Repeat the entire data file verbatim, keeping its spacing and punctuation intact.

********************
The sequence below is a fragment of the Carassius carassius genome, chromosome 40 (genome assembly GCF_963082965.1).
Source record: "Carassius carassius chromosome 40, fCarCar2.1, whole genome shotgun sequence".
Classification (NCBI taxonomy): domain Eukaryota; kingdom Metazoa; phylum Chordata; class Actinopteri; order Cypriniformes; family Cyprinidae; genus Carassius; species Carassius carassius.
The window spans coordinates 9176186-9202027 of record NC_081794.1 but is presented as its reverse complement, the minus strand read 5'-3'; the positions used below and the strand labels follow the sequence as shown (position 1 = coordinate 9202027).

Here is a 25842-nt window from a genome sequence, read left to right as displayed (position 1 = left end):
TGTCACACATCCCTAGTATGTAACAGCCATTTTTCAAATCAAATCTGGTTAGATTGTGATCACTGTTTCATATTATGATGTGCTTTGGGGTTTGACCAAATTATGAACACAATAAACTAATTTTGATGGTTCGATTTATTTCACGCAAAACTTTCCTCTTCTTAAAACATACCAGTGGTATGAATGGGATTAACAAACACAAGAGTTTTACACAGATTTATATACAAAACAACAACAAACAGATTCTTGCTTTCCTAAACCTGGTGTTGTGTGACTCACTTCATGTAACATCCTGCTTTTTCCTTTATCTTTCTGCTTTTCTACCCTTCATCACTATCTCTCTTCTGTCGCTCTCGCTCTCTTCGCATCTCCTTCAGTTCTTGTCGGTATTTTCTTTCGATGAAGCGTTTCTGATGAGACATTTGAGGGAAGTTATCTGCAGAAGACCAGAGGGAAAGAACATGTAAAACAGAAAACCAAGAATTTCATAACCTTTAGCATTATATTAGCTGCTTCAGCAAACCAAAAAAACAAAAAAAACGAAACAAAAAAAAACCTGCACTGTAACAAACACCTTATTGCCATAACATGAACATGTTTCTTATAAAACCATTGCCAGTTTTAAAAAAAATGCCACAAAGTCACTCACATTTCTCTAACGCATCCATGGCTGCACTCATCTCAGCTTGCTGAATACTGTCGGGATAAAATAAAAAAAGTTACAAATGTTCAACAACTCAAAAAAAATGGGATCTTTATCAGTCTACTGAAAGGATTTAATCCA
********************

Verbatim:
The sequence below is a fragment of the Carassius carassius genome, chromosome 40 (genome assembly GCF_963082965.1).
Source record: "Carassius carassius chromosome 40, fCarCar2.1, whole genome shotgun sequence".
Classification (NCBI taxonomy): domain Eukaryota; kingdom Metazoa; phylum Chordata; class Actinopteri; order Cypriniformes; family Cyprinidae; genus Carassius; species Carassius carassius.
The window spans coordinates 9176186-9202027 of record NC_081794.1 but is presented as its reverse complement, the minus strand read 5'-3'; the positions used below and the strand labels follow the sequence as shown (position 1 = coordinate 9202027).

Here is a 25842-nt window from a genome sequence, read left to right as displayed (position 1 = left end):
TGTCACACATCCCTAGTATGTAACAGCCATTTTTCAAATCAAATCTGGTTAGATTGTGATCACTGTTTCATATTATGATGTGCTTTGGGGTTTGACCAAATTATGAACACAATAAACTAATTTTGATGGTTCGATTTATTTCACGCAAAACTTTCCTCTTCTTAAAACATACCAGTGGTATGAATGGGATTAACAAACACAAGAGTTTTACACAGATTTATATACAAAACAACAACAAACAGATTCTTGCTTTCCTAAACCTGGTGTTGTGTGACTCACTTCATGTAACATCCTGCTTTTTCCTTTATCTTTCTGCTTTTCTACCCTTCATCACTATCTCTCTTCTGTCGCTCTCGCTCTCTTCGCATCTCCTTCAGTTCTTGTCGGTATTTTCTTTCGATGAAGCGTTTCTGATGAGACATTTGAGGGAAGTTATCTGCAGAAGACCAGAGGGAAAGAACATGTAAAACAGAAAACCAAGAATTTCATAACCTTTAGCATTATATTAGCTGCTTCAGCAAACCAAAAAAACAAAAAAAACGAAACAAAAAAAAACCTGCACTGTAACAAACACCTTATTGCCATAACATGAACATGTTTCTTATAAAACCATTGCCAGTTTTAAAAAAAATGCCACAAAGTCACTCACATTTCTCTAACGCATCCATGGCTGCACTCATCTCAGCTTGCTGAATACTGTCGGGATAAAATAAAAAAAGTTACAAATGTTCAACAACTCAAAAAAAATGGGATCTTTATCAGTCTACTGAAAGGATTTAATCCA